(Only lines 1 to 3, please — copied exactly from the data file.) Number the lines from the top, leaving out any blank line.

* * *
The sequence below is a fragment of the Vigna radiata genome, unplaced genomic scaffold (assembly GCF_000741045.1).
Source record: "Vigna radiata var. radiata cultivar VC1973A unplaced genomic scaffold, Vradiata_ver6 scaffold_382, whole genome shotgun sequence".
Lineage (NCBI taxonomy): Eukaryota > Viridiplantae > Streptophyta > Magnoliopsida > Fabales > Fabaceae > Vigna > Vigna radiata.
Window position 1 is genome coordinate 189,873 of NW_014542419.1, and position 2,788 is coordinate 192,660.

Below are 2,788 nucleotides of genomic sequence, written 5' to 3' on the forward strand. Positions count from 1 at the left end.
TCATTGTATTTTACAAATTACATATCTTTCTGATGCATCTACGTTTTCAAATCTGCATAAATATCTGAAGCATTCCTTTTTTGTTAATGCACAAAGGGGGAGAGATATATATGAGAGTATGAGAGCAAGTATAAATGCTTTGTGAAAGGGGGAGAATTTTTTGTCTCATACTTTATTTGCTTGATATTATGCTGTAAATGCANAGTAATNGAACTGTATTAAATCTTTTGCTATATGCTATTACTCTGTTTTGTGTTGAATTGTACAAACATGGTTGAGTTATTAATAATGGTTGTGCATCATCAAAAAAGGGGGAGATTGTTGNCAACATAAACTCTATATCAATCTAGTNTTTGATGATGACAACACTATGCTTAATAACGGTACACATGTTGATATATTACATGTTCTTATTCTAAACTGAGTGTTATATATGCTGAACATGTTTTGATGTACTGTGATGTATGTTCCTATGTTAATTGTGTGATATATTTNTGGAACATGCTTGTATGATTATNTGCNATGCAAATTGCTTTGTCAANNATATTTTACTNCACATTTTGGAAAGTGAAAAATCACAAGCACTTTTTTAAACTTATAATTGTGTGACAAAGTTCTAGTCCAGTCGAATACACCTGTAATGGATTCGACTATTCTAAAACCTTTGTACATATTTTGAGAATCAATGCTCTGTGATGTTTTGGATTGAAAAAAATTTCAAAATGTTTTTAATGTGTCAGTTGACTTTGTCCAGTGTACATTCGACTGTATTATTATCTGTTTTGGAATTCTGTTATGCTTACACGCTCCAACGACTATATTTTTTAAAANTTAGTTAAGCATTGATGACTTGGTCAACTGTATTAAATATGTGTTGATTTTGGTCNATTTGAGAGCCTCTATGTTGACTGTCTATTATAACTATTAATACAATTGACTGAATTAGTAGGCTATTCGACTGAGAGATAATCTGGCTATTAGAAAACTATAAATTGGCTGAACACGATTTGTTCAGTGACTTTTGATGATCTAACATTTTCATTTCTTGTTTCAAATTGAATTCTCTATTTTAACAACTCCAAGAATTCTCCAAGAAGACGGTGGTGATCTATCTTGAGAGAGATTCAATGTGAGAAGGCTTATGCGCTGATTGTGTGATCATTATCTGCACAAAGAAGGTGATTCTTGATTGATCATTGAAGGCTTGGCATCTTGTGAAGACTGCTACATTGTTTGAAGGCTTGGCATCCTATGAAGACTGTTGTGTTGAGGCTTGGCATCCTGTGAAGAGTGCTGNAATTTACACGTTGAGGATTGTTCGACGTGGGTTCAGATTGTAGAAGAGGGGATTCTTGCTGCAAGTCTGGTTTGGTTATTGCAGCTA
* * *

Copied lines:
The sequence below is a fragment of the Vigna radiata genome, unplaced genomic scaffold (assembly GCF_000741045.1).
Source record: "Vigna radiata var. radiata cultivar VC1973A unplaced genomic scaffold, Vradiata_ver6 scaffold_382, whole genome shotgun sequence".
Lineage (NCBI taxonomy): Eukaryota > Viridiplantae > Streptophyta > Magnoliopsida > Fabales > Fabaceae > Vigna > Vigna radiata.